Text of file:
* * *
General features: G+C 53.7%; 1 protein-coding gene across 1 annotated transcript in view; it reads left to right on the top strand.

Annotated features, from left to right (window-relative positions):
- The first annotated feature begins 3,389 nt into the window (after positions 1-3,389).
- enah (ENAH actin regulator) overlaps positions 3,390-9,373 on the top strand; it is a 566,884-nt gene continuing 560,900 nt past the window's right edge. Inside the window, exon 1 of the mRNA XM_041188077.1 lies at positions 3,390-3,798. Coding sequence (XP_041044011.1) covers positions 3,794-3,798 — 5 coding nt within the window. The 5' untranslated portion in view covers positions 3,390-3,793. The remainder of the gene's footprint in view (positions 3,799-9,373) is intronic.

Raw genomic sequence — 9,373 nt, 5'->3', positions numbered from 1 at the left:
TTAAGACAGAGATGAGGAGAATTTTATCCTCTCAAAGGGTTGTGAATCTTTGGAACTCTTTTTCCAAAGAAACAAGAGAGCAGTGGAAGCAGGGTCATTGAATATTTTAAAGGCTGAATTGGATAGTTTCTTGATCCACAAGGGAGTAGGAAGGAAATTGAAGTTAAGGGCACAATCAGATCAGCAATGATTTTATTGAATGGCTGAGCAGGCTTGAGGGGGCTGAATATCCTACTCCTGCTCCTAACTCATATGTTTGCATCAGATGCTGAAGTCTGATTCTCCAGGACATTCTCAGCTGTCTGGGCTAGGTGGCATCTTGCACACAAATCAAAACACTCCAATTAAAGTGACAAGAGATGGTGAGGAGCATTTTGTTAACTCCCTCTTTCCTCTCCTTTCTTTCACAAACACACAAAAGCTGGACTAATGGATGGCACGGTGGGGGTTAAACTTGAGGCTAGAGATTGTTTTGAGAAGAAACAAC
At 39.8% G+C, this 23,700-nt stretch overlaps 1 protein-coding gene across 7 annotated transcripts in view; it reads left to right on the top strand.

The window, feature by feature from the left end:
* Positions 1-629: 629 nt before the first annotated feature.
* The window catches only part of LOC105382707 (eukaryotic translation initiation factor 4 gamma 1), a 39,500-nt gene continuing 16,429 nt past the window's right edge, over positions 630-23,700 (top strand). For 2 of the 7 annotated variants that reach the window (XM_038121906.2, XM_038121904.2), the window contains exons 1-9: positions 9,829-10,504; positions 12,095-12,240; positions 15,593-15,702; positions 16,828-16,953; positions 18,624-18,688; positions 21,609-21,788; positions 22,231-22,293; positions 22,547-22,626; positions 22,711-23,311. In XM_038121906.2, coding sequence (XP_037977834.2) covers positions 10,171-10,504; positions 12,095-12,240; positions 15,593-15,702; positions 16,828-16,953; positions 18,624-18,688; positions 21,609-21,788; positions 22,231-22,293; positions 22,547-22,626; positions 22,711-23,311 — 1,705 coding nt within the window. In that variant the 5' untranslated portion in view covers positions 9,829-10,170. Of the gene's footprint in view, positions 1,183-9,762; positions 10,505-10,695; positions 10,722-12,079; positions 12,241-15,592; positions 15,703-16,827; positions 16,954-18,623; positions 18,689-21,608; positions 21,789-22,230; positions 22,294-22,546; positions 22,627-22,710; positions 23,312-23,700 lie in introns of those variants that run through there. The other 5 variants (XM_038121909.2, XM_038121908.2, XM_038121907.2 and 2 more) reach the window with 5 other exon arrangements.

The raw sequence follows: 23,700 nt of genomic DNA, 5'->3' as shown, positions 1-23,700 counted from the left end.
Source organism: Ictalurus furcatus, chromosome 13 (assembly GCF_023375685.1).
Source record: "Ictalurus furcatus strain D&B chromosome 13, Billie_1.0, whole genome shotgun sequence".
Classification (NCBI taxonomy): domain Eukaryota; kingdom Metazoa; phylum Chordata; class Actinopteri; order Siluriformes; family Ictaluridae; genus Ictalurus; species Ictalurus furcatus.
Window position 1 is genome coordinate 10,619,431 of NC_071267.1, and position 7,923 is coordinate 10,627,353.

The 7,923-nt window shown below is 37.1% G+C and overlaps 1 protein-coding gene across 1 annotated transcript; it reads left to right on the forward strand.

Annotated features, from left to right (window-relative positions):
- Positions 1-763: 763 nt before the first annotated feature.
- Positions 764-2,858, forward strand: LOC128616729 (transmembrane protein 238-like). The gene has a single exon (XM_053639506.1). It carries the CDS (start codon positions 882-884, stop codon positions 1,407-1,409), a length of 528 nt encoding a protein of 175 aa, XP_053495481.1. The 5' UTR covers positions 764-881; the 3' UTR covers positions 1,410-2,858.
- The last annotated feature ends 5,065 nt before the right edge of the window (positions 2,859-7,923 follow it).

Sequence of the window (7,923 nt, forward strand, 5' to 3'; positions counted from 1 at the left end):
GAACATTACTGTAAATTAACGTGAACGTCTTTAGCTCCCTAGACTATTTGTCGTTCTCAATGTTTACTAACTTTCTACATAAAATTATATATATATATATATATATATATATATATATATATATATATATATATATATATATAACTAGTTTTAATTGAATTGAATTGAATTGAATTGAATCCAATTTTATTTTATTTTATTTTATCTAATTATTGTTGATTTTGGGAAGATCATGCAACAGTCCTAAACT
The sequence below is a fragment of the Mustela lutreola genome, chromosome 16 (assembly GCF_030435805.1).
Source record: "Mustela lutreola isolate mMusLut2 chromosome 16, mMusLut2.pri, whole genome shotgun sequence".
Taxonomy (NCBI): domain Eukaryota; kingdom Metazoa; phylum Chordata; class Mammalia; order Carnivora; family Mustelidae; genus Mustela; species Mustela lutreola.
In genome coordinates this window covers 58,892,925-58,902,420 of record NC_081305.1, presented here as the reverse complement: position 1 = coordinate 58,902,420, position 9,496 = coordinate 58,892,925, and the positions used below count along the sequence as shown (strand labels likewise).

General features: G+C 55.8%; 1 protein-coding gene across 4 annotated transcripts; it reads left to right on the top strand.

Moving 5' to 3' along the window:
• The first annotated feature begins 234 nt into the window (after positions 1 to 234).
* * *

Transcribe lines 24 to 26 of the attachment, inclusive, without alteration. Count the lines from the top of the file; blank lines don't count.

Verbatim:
Source record: "Mustela lutreola isolate mMusLut2 chromosome 16, mMusLut2.pri, whole genome shotgun sequence".
Taxonomy (NCBI): domain Eukaryota; kingdom Metazoa; phylum Chordata; class Mammalia; order Carnivora; family Mustelidae; genus Mustela; species Mustela lutreola.
In genome coordinates this window covers 58,892,925-58,902,420 of record NC_081305.1, presented here as the reverse complement: position 1 = coordinate 58,902,420, position 9,496 = coordinate 58,892,925, and the positions used below count along the sequence as shown (strand labels likewise).